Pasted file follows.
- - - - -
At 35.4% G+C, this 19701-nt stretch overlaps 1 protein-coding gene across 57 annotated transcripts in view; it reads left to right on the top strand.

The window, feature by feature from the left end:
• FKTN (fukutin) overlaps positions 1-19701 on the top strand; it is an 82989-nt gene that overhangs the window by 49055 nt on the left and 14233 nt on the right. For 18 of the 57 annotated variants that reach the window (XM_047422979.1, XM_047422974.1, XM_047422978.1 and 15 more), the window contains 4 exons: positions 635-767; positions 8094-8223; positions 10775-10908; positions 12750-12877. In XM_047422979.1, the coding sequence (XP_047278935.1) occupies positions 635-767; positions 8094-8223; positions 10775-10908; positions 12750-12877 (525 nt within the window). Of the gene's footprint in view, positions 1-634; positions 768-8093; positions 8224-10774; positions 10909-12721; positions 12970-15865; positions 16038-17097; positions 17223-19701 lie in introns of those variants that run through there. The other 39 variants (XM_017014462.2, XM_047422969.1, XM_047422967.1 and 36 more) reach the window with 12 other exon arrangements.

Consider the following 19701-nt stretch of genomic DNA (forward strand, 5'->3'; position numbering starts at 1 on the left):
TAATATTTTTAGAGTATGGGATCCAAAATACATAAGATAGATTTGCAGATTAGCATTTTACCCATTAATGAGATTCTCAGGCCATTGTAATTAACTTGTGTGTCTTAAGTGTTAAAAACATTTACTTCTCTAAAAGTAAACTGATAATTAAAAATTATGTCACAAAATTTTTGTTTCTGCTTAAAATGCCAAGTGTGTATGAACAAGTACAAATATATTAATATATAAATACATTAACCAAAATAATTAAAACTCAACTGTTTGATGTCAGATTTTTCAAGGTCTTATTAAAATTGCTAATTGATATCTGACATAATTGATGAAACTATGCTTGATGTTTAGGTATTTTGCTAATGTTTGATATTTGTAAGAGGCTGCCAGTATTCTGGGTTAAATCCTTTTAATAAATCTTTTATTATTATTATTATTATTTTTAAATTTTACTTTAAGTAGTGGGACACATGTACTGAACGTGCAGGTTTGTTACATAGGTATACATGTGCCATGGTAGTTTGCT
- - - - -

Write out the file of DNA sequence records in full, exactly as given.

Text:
At 35.4% G+C, this 19701-nt stretch overlaps 1 protein-coding gene across 57 annotated transcripts in view; it reads left to right on the top strand.

The window, feature by feature from the left end:
• FKTN (fukutin) overlaps positions 1-19701 on the top strand; it is an 82989-nt gene that overhangs the window by 49055 nt on the left and 14233 nt on the right. For 18 of the 57 annotated variants that reach the window (XM_047422979.1, XM_047422974.1, XM_047422978.1 and 15 more), the window contains 4 exons: positions 635-767; positions 8094-8223; positions 10775-10908; positions 12750-12877. In XM_047422979.1, the coding sequence (XP_047278935.1) occupies positions 635-767; positions 8094-8223; positions 10775-10908; positions 12750-12877 (525 nt within the window). Of the gene's footprint in view, positions 1-634; positions 768-8093; positions 8224-10774; positions 10909-12721; positions 12970-15865; positions 16038-17097; positions 17223-19701 lie in introns of those variants that run through there. The other 39 variants (XM_017014462.2, XM_047422969.1, XM_047422967.1 and 36 more) reach the window with 12 other exon arrangements.

Consider the following 19701-nt stretch of genomic DNA (forward strand, 5'->3'; position numbering starts at 1 on the left):
TAATATTTTTAGAGTATGGGATCCAAAATACATAAGATAGATTTGCAGATTAGCATTTTACCCATTAATGAGATTCTCAGGCCATTGTAATTAACTTGTGTGTCTTAAGTGTTAAAAACATTTACTTCTCTAAAAGTAAACTGATAATTAAAAATTATGTCACAAAATTTTTGTTTCTGCTTAAAATGCCAAGTGTGTATGAACAAGTACAAATATATTAATATATAAATACATTAACCAAAATAATTAAAACTCAACTGTTTGATGTCAGATTTTTCAAGGTCTTATTAAAATTGCTAATTGATATCTGACATAATTGATGAAACTATGCTTGATGTTTAGGTATTTTGCTAATGTTTGATATTTGTAAGAGGCTGCCAGTATTCTGGGTTAAATCCTTTTAATAAATCTTTTATTATTATTATTATTATTTTTAAATTTTACTTTAAGTAGTGGGACACATGTACTGAACGTGCAGGTTTGTTACATAGGTATACATGTGCCATGGTAGTTTGCT